Congress has cited the 1942 decision on its commerce power in passing measures such as the Civil Rights Act of 1964, the 1972 Clean Water Act and the 1990 Americans with Disabilities Act.
In a ruling two weeks ago on the health care legislation, Judge Norman Moon of the US District Court for the Western District of Virginia, a 1997 Clinton appointee, also drew on Wickard v. Filburn. He wrote that the health care bill “institutes numerous reforms to the national health care market” by removing “many barriers to insurance coverage,” including expanding Medicaid and creating insurance exchanges where individuals and families can buy coverage.
Referring to the individual mandate, Moon argued, “Far from ‘inactivity,’ by choosing to forgo insurance, plaintiffs are making an economic decision to try to pay for health-care services later.”
More to the point, the insurance mandate has been vigorously defended by private insurers, who stand to profit handsomely from a requirement that holds the general population hostage to purchasing coverage from insurance companies. This is under conditions where there are no real mechanisms in place to regulate premiums, deductibles and co-payments.
And while individuals will be charged penalties of up to .5 percent of income by 2016 for failure to obtain coverage, businesses will incur only nominal penalties if they do not provide health care coverage for their employees.
America’s Health Insurance Plans (AHIP), the main lobbying group of the private health insurers, declined direct comment on Monday’s ruling, but reiterated its support for the individual insurance mandate provision.
While siding with Virginia on the question of the individual mandate, Judge Hudson did not take two actions the state’s case had sought. He did not grant an injunction halting the government’s implementation of the law, reasoning that because most of the bill’s provisions do not go into effect until 2014, that none of them “are irreversible.” He also ruled that his finding on the unconstitutionality of the individual mandate did not cross over to the rest of the health care legislation.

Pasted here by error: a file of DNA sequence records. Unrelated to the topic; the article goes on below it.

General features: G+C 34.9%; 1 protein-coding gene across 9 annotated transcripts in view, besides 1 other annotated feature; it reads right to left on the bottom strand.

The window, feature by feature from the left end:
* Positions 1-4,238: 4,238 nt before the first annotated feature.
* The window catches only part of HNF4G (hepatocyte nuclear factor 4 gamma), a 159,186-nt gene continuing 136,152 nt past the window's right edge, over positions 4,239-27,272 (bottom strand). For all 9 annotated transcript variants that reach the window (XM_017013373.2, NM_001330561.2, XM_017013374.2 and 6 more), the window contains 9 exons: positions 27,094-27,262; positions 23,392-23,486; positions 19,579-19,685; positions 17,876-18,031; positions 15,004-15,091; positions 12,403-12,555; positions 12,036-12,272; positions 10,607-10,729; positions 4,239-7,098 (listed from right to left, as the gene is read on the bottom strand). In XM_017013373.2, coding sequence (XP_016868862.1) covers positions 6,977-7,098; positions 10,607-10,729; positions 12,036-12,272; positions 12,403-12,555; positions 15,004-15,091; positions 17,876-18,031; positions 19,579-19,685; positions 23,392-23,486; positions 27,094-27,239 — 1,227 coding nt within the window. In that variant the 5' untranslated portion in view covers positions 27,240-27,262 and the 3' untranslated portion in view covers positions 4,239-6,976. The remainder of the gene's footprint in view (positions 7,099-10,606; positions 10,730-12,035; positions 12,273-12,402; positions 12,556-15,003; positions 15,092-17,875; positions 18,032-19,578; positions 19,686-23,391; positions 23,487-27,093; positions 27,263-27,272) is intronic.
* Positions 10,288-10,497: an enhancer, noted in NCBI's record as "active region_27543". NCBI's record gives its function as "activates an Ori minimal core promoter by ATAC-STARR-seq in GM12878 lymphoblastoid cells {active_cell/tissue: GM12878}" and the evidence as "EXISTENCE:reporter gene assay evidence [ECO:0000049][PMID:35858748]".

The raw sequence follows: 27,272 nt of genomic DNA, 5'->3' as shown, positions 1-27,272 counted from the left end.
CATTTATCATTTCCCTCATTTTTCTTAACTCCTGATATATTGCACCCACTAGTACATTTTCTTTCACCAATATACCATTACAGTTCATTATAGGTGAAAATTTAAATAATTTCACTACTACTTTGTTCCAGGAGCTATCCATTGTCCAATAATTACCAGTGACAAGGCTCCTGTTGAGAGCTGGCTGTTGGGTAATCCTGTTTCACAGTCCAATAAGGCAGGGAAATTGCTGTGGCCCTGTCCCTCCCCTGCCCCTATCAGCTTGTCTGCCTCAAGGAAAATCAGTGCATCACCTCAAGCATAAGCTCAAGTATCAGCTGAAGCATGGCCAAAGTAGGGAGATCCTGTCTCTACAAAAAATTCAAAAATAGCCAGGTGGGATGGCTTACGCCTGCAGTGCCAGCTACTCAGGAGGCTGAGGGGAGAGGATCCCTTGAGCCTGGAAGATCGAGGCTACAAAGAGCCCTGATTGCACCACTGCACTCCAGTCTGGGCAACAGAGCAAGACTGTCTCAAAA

A case involving a lawsuit by 20 states against the health care legislation is due to get under way in Florida on Thursday. In addition to challenging the individual mandate, that suit challenges whether the federal government can require states to expand their Medicaid programs.
The Obama health care bill intends to provide health insurance coverage to more Americans by allowing more people to qualify for Medicaid, the low-income health care program jointly administrated by state and federal governments. Many cash-strapped states have already begun cutting back on Medicaid benefits to deal with the influx of new enrollees as a result of the recession.
The Obama administration has attempted to downplay the significance of Monday’s ruling. Justice Department spokesperson Tracy Schmaler said in a statement, “This is one of a number of cases concerning the Affordable Care Act pending before courts around the country, including four in which challenges to the law were unsuccessful that are already being heard by courts of appeals, including one by the Fourth Circuit.”
The Justice Department said Tuesday it intends to appeal Judge Hudson’s ruling on the constitutionality of the individual insurance mandate, which would proceed to the Fourth Circuit. Virginia Governor Robert F. McDonnell, a Republican, is attempting to enlist the support of other governors to press the Justice Department to skip over the federal circuit courts and take the case directly to the US Supreme Court, an unlikely scenario.